Listener Comments: Raising House and Up-Close with a Renoir

Thanks to one listener for pointing out that $200,000 is, indeed, more money than it would take to elevate a home near New Orleans that we talked about last week. We are also prompted to explain how Susan Stamberg could actually get inside the Boating Party.

RENEE MONTAGNE, host:

Time now for your comments.

Many of you have been following Steve's conversation with Donald and Colleen Bordelon. They've been giving us regular updates, as they rebuild their house in St. Bernard Parish near New Orleans. Last week, the Bordelons learned their house might have to be elevated three feet, if they're going to get insurance that they can afford. It's something thousands of families across the city are dealing with.

Donald Bordelon had this reaction.

Mr. DONALD BORDELON (Resident, St. Bernard Parish, Louisiana): I tell you what you do, Steve. No joke, man. You know a lot of people, man. You get in touch with a structural engineer. You send him over here. You let him look at this place. And you know what he's going to do? He's going to laugh at me.

MONTAGNE: Donald Bordelon assumed the work could cost him as much as $200,000. Glen Thompson from Ann Arbor, Michigan heard that and wrote in to say that estimate was too high. So we did what Donald asked us to do and sent a professional to their house for a free estimate.

Dr. NORMA JEAN MATTEI (Licensed Structural Engineer): I estimate the cost of elevating this structure to be probably in excess of $60,000.

MONTAGNE: Norma Jean Mattei is a licensed structural engineer who also teaches at the university of New Orleans. She walked around the Bordelon's house yesterday.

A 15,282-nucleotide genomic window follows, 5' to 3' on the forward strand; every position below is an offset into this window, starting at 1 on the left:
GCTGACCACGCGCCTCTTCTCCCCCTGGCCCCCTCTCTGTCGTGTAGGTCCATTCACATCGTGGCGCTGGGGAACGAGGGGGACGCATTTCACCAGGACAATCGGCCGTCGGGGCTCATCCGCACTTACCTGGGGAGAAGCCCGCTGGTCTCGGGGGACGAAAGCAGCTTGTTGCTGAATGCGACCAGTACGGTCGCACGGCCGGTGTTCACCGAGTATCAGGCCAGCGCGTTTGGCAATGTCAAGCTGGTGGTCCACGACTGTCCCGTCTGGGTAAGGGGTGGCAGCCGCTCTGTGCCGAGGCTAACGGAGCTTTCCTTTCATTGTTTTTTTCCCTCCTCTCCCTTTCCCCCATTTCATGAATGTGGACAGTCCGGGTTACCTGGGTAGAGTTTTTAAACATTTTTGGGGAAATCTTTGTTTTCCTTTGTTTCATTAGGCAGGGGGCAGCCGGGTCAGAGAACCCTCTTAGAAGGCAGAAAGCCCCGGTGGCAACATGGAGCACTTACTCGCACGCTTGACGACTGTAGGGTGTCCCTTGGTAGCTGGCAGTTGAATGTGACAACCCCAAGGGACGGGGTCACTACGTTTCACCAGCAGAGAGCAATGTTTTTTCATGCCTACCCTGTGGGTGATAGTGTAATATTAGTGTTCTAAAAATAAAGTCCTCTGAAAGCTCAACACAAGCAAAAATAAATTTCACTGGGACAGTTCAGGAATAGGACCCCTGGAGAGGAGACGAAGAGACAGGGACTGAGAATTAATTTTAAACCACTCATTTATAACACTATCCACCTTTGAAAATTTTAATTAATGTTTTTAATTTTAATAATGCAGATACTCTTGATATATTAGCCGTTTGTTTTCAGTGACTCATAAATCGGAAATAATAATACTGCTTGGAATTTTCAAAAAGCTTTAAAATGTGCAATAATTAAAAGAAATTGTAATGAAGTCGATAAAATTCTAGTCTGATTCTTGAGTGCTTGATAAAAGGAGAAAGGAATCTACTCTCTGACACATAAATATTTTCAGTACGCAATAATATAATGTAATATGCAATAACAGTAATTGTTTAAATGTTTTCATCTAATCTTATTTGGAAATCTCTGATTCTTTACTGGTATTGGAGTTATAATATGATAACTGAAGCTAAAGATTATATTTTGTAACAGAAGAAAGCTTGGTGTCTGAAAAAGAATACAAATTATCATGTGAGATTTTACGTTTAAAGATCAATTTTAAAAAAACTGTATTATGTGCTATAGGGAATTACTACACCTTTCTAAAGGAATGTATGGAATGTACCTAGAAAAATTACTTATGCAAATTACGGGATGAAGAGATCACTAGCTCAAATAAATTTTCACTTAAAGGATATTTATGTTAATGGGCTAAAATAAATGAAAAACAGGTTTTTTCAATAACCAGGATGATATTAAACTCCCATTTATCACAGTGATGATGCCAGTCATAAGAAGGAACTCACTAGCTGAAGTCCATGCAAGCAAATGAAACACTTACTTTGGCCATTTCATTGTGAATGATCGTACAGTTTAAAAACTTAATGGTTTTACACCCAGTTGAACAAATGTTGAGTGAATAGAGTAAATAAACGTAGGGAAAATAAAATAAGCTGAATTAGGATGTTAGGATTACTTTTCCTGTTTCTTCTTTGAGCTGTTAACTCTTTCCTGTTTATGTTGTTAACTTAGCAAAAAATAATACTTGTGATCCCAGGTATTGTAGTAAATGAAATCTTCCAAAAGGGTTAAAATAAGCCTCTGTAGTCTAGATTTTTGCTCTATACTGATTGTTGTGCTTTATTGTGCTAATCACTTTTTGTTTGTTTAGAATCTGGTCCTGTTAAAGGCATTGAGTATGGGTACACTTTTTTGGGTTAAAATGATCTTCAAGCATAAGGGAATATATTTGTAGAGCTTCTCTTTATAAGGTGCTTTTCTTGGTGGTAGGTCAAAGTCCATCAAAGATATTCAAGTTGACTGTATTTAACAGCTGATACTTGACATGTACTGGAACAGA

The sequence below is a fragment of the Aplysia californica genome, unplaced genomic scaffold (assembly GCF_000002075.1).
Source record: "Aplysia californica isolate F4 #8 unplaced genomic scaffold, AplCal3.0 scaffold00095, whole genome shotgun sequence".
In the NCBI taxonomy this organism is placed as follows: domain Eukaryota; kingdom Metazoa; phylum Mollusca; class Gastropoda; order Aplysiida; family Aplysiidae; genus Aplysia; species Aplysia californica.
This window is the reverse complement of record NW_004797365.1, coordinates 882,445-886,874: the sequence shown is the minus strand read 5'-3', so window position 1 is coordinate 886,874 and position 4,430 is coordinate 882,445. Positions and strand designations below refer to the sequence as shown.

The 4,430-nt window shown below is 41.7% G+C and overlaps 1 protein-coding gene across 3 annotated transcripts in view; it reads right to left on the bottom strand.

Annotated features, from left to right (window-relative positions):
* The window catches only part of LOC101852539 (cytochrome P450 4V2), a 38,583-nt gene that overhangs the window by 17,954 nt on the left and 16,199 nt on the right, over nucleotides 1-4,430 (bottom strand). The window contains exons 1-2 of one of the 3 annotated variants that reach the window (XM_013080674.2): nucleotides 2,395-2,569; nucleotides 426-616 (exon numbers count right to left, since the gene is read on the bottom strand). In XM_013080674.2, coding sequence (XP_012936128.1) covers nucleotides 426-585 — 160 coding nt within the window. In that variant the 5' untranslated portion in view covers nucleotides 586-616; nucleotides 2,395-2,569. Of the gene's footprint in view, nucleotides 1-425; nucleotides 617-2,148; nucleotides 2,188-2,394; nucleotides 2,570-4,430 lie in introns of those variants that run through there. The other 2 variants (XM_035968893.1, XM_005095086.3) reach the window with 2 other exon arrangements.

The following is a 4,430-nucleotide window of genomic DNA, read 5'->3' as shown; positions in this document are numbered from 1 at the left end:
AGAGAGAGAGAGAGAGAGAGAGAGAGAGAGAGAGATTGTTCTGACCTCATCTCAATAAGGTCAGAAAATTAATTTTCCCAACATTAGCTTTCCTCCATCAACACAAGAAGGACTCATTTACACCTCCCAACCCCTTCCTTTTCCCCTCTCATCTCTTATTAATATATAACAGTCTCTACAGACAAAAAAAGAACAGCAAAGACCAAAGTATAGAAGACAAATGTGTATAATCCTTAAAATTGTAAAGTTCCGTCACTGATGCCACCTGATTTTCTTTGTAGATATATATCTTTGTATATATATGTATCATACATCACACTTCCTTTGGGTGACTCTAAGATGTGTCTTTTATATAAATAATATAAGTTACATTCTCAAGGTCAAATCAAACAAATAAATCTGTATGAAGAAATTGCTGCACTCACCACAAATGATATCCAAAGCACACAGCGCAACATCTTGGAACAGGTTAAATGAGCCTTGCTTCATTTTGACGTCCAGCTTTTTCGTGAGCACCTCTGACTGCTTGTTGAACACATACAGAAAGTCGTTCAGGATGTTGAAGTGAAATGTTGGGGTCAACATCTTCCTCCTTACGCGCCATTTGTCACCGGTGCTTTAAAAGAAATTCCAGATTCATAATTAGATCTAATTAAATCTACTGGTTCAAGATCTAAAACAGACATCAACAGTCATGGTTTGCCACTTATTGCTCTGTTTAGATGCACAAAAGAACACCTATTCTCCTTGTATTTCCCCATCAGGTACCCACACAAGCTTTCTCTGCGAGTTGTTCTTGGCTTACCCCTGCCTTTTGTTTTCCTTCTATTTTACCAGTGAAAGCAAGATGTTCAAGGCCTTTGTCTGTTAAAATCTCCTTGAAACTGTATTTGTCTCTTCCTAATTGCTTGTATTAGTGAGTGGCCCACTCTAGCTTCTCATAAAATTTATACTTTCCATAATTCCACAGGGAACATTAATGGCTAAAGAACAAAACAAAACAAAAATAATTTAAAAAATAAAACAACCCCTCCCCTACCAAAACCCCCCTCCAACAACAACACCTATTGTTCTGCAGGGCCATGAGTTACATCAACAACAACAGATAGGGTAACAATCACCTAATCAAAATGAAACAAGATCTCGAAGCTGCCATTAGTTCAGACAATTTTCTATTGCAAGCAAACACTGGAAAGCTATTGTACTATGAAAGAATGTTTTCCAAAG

Dr. MATTEI: The house is probably on two separate slab foundations. They would have to dig underneath the foundation, jack it up, then pour another foundation. And then re-roof. Re-sheetrock. Reconnect the plumbing. Reconnect the gas lines. So the cost may be a tie as far as, you know, mowing the house down versus elevating.

MONTAGNE: Norma Jean Mattei says the Bordelons told her they're not likely to embark soon on a $60,000 project. They did, however, invite her to a party at their house this weekend.

And one more party before we go. A number of you wrote to say you enjoyed our story on Renoir's painting, Luncheon of the Boating Party. Special correspondent Susan Stamberg admitted she has a special affection for the painting.

SUSAN STAMBERG reporting:

I must say it's the only painting I ever wanted to be in.

MONTAGNE: Have you ever been to the Grounds for Sculpture outside of Trenton, New Jersey? So asked William Goodyear of Columbus, Ohio. J. Seward Johnson has created a life size, three-dimensional bronze sculpture of this event. You can actually put yourself in the party.

And you can send your comments to us at npr.org. Just click Contact Us.

Copyright © 2006 NPR. All rights reserved. Visit our website terms of use and permissions pages at www.npr.org for further information.

NPR transcripts are created on a rush deadline by a contractor for NPR, and accuracy and availability may vary. This text may not be in its final form and may be updated or revised in the future. Please be aware that the authoritative record of NPR’s programming is the audio.

Comments

 

Please keep your community civil. All comments must follow the NPR.org Community rules and terms of use, and will be moderated prior to posting. NPR reserves the right to use the comments we receive, in whole or in part, and to use the commenter's name and location, in any medium. See also the Terms of Use, Privacy Policy and Community FAQ.